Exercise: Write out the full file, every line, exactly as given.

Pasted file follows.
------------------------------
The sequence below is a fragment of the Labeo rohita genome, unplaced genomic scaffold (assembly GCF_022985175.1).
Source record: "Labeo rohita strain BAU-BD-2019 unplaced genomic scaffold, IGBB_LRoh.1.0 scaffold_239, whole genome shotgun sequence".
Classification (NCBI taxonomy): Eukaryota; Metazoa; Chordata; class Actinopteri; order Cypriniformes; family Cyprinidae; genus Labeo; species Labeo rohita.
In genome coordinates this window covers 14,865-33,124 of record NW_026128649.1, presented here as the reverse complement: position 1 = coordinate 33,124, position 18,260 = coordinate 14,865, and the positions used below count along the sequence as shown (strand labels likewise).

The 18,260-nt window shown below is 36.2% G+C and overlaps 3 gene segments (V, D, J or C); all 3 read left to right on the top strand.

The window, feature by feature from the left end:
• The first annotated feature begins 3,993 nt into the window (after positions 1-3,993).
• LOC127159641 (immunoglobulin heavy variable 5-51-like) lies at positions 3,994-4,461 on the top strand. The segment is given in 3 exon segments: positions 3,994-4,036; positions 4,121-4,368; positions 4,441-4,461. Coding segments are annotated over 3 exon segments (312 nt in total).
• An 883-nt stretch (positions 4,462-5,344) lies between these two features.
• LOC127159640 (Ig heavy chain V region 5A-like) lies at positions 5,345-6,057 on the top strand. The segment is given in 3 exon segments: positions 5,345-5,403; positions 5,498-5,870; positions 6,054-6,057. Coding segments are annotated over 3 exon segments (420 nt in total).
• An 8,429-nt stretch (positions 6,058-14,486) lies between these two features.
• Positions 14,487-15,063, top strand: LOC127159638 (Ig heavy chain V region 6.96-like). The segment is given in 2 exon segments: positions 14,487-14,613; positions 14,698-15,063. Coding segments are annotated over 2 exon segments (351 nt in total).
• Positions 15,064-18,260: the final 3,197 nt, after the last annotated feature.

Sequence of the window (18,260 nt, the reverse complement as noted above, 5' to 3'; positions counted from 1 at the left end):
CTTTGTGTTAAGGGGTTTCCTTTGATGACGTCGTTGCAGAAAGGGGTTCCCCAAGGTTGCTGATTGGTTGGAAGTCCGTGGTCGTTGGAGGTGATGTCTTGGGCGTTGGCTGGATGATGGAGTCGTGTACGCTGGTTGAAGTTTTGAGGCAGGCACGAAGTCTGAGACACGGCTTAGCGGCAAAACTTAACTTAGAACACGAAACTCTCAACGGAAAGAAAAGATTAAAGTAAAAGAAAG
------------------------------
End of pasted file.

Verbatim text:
The sequence below is a fragment of the Labeo rohita genome, unplaced genomic scaffold (assembly GCF_022985175.1).
Source record: "Labeo rohita strain BAU-BD-2019 unplaced genomic scaffold, IGBB_LRoh.1.0 scaffold_239, whole genome shotgun sequence".
Classification (NCBI taxonomy): Eukaryota; Metazoa; Chordata; class Actinopteri; order Cypriniformes; family Cyprinidae; genus Labeo; species Labeo rohita.
In genome coordinates this window covers 14,865-33,124 of record NW_026128649.1, presented here as the reverse complement: position 1 = coordinate 33,124, position 18,260 = coordinate 14,865, and the positions used below count along the sequence as shown (strand labels likewise).

The 18,260-nt window shown below is 36.2% G+C and overlaps 3 gene segments (V, D, J or C); all 3 read left to right on the top strand.

The window, feature by feature from the left end:
• The first annotated feature begins 3,993 nt into the window (after positions 1-3,993).
• LOC127159641 (immunoglobulin heavy variable 5-51-like) lies at positions 3,994-4,461 on the top strand. The segment is given in 3 exon segments: positions 3,994-4,036; positions 4,121-4,368; positions 4,441-4,461. Coding segments are annotated over 3 exon segments (312 nt in total).
• An 883-nt stretch (positions 4,462-5,344) lies between these two features.
• LOC127159640 (Ig heavy chain V region 5A-like) lies at positions 5,345-6,057 on the top strand. The segment is given in 3 exon segments: positions 5,345-5,403; positions 5,498-5,870; positions 6,054-6,057. Coding segments are annotated over 3 exon segments (420 nt in total).
• An 8,429-nt stretch (positions 6,058-14,486) lies between these two features.
• Positions 14,487-15,063, top strand: LOC127159638 (Ig heavy chain V region 6.96-like). The segment is given in 2 exon segments: positions 14,487-14,613; positions 14,698-15,063. Coding segments are annotated over 2 exon segments (351 nt in total).
• Positions 15,064-18,260: the final 3,197 nt, after the last annotated feature.

Sequence of the window (18,260 nt, the reverse complement as noted above, 5' to 3'; positions counted from 1 at the left end):
CTTTGTGTTAAGGGGTTTCCTTTGATGACGTCGTTGCAGAAAGGGGTTCCCCAAGGTTGCTGATTGGTTGGAAGTCCGTGGTCGTTGGAGGTGATGTCTTGGGCGTTGGCTGGATGATGGAGTCGTGTACGCTGGTTGAAGTTTTGAGGCAGGCACGAAGTCTGAGACACGGCTTAGCGGCAAAACTTAACTTAGAACACGAAACTCTCAACGGAAAGAAAAGATTAAAGTAAAAGAAAG